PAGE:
Clare Kelly.

Members of Evanston’s Finance and Budget Committee Tuesday evening debated how to close the city’s public safety pension funding gap.

Ald. Clare Kelly (1st) proposed a model that purports to shelter homeowners and other property taxpayers from having to pick up the tab for the increased payments needed over the next 18 years to close the funding gap.

She called for adding Personal Property Replacement Tax funds from the state and money from prior year budget surpluses to the property tax levy that now funds the pensions.

But the PPRT money now is used for other purposes and there’s no guarantee the city will have budget surpluses in future years — so her plan likely would require spending cuts elsewhere in the budget — or increases in other city taxes and fees — to work.

David Livingston.

Committee Chair David Livingston, on the other hand, is proposing to keep the property tax levy unchanged in next year’s budget, close the gap for that year with some mix of PPRT and budget surplus funds and then work out a longer term public safety pension funding policy by the end of this year.

Given that the police and fire departments serve all city residents — regardless of whether they are homeowners — it’s not clear why property taxpayers alone should be exempted from picking up the pension funding shortfall tab — but homeowners do tend to turn out to vote in local elections at higher rates than other residents.

The city’s pension actuary firm, Foster and Foster, has estimated that closing the pension funding gap, assuming a 6.5% return on investments, will require spending about $6 million more per year on pension fund contributions than the $25 million the city is contributing this year.

But the projections show that once the funding gap is closed the required contributions would drop to a total of less than $5 million a year by 2042.

So the long term benefit to future city taxpayers appears to be very dramatic.

The public safety pension funds have been hovering around a 50% funding level in recent years, despite previous, less dramatic efforts by the City Council to increase contributions.

The committee is scheduled to continue its pension funding plan discussion at its next meeting in June.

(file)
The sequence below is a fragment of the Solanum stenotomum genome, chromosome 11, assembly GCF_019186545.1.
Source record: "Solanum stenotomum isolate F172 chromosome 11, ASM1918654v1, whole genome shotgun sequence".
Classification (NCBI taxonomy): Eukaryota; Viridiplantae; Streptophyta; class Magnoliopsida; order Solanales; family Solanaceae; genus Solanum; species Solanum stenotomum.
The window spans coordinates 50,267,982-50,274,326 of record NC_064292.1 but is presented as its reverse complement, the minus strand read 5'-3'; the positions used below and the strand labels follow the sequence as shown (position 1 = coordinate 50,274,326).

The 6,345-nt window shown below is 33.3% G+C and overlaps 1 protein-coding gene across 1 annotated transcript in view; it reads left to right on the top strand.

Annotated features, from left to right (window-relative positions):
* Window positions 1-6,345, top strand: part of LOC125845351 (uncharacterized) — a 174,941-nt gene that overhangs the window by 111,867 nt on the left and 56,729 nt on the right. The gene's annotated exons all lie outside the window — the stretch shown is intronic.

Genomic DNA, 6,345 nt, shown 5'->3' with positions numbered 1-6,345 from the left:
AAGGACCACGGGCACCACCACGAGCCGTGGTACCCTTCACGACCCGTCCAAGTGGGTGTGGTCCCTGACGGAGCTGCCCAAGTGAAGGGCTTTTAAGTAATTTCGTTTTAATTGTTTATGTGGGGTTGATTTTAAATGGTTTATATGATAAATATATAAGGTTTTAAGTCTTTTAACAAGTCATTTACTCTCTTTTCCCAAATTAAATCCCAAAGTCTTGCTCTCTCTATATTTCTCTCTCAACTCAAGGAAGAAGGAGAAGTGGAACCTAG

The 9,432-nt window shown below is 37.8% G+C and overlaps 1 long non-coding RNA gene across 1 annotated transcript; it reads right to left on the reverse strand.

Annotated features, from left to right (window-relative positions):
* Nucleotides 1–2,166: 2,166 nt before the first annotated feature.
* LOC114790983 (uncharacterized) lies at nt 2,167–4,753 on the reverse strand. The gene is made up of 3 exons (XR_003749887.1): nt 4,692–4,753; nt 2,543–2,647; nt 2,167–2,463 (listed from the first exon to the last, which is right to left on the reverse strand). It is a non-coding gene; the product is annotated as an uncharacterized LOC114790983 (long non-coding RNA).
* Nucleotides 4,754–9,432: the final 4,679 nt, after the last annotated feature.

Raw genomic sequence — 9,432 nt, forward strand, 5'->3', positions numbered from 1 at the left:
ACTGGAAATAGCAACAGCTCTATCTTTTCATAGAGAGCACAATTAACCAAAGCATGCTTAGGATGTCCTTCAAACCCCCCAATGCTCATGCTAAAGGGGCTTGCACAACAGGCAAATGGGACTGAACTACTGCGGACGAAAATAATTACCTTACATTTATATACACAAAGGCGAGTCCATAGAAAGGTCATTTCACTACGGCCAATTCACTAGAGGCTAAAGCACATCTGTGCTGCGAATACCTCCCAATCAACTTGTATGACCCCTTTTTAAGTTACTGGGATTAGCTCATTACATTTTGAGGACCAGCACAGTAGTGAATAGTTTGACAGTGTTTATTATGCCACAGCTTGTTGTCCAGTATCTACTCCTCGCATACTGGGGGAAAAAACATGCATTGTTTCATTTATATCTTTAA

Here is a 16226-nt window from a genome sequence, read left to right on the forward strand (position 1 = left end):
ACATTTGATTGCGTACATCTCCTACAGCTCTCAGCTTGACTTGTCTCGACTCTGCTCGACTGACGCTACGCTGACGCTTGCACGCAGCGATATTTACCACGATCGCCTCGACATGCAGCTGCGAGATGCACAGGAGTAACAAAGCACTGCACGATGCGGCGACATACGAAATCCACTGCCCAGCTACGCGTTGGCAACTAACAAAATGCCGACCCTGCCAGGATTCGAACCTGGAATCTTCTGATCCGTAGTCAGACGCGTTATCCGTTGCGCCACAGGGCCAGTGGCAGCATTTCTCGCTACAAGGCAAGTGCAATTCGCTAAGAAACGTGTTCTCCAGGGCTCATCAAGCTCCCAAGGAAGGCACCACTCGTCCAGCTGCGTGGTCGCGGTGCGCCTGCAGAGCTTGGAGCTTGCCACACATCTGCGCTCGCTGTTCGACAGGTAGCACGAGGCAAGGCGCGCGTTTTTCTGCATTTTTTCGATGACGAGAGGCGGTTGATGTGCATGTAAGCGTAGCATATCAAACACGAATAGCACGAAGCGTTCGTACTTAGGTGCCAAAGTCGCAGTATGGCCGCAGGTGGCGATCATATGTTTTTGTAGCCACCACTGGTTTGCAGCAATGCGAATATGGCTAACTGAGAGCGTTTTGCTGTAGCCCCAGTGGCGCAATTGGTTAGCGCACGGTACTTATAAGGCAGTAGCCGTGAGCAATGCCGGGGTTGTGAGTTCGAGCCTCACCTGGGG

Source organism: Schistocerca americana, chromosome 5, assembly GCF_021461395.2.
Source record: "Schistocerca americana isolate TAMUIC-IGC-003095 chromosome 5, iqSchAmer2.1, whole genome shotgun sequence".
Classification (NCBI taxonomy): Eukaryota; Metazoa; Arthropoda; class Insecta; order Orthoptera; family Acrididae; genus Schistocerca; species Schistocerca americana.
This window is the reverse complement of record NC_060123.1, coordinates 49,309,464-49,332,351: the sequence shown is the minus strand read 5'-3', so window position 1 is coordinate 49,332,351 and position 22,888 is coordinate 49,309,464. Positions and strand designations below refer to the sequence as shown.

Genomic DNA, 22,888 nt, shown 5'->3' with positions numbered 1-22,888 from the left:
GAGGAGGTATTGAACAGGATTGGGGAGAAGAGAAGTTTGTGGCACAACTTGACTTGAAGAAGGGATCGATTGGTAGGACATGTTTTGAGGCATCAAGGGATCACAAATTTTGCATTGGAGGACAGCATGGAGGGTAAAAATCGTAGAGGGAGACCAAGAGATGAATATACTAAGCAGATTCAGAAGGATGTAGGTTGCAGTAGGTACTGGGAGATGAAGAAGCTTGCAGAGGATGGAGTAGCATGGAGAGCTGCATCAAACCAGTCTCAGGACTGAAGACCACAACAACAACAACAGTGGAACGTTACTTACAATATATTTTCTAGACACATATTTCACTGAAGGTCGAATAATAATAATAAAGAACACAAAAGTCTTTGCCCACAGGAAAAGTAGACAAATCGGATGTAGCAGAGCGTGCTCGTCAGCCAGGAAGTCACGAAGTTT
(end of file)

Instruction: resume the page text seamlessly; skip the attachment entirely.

Bill Smith is the editor and publisher of Evanston Now.

Join the Conversation


  1. I am a homeowner in Evanston, and I think homeowners should participate in funding pensions. If that were not the case then homeowner-voters would be indifferent to allowing the city to allow the pension debt get even higher than it already is, which is fiscally dangerous.

    1. I agree with Skeptic but feel that the non-profits benefit equally with property owners and should pay their share though that may not be legally possible.
      Also, Don suggests bankruptcy as a possibility (anything is legally possible, even in Illinois, if you can get the court to agree) but bankruptcy involves not paying the creditors which are, in this case, police, fire fighters, etc. Doubt there is much support for doing that even if it were possible. All this is a very difficult question which prior Evanston councils have kicked down the road to us. It sounds like David Livingston is closest to the right track.

    2. I’m a homeowner, and I can’t understand the view that homeowners should be spared pension increases. Most homeowners are eligible to vote, and had the opportunity to remove elected representatives, if they did not agree with the pensions being promised in union contracts. They can also sell the house and move to a place with low taxes and limited services and amenities.

  2. Unlike states, municipalities can enter bankruptcy to shed or re-value pension obligations if needed.

  3. How to close the gap?
    – Defund and reallocate monies for reparations to the pension.
    – Reallocate pot revenue to the pension.
    – Stop spending on frivolous non profits.
    – Reallocate monies spent on DEI initiatives.
    – Reallocate unspent Covid education funds by the government to the pension.

    We wonder why other communities don’t have this issue- simple. They prioritize the well being of their citizens by supporting past and current PD,FD and those that serve to protect us.

    Stop with the frivolous agenda based spending. Do what’s right.
    But then again, Evanston- the big city by the lake is too mired in a political agenda… that’s proving to serve no one. The decline continues. Evanston, the little Chicago. Dem run and dem destroy.

    1. To Reality above – all awesome points – I add the following –

      – No more consultants. If staff can’t do these jobs themselves we need different staff.
      – No money to guaranteed income experiments

      Let’s start running the city as a city instead of running a social justice/woke experiment.

      1. Right on brother.

        Please run for mayor! You got my vote.
        We need a common sense to mayor right this ship.

        Evanston is listing too much to the left, and about to capsized.

  4. Let’s demand in negotiations with NU that they pay their fair share for firefighters and police services that they use for free without paying a cent for them INCLUDING in advance for that football field concert venue stadium. When we talk about needing to fund the pension plans, let’s look to who uses those services for free.

    1. Hi Henry,
      You neglect to mention that NU operates its own police department and that EMS services to the campus are covered by insurance reimbursements. Also that NU occasionally covers the cost of new fire department vehicles for the city.
      — Bill

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